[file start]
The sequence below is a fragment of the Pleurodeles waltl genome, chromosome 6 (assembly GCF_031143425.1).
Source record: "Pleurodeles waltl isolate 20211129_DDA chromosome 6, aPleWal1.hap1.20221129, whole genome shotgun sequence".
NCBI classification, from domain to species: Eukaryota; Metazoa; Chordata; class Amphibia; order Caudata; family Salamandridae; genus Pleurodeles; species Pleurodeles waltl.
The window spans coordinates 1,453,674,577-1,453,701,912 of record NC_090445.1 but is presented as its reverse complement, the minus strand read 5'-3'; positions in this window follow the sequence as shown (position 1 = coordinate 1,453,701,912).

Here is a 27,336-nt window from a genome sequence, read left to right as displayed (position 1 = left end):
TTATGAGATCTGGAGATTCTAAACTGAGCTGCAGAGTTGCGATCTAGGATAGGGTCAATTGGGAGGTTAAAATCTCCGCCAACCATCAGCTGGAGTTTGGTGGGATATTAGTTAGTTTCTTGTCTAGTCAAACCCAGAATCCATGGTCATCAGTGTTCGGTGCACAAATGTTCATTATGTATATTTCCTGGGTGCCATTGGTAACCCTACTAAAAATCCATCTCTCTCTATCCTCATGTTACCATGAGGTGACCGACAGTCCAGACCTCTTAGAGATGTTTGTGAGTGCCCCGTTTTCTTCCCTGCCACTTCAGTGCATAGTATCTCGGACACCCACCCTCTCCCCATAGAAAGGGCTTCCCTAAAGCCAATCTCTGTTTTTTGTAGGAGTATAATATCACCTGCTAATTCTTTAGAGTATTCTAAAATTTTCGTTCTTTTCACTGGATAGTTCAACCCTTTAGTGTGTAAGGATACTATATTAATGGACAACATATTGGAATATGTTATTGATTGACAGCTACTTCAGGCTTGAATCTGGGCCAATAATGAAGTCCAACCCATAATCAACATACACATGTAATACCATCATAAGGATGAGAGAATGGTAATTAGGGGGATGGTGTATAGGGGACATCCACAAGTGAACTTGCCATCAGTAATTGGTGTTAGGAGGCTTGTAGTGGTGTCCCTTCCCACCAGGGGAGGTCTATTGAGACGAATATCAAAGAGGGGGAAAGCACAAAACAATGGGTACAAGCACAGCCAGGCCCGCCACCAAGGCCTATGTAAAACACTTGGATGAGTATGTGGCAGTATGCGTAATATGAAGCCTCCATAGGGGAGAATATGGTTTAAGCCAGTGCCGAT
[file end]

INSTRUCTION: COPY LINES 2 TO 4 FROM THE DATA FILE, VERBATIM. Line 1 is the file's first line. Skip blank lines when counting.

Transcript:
Source record: "Pleurodeles waltl isolate 20211129_DDA chromosome 6, aPleWal1.hap1.20221129, whole genome shotgun sequence".
NCBI classification, from domain to species: Eukaryota; Metazoa; Chordata; class Amphibia; order Caudata; family Salamandridae; genus Pleurodeles; species Pleurodeles waltl.
The window spans coordinates 1,453,674,577-1,453,701,912 of record NC_090445.1 but is presented as its reverse complement, the minus strand read 5'-3'; positions in this window follow the sequence as shown (position 1 = coordinate 1,453,701,912).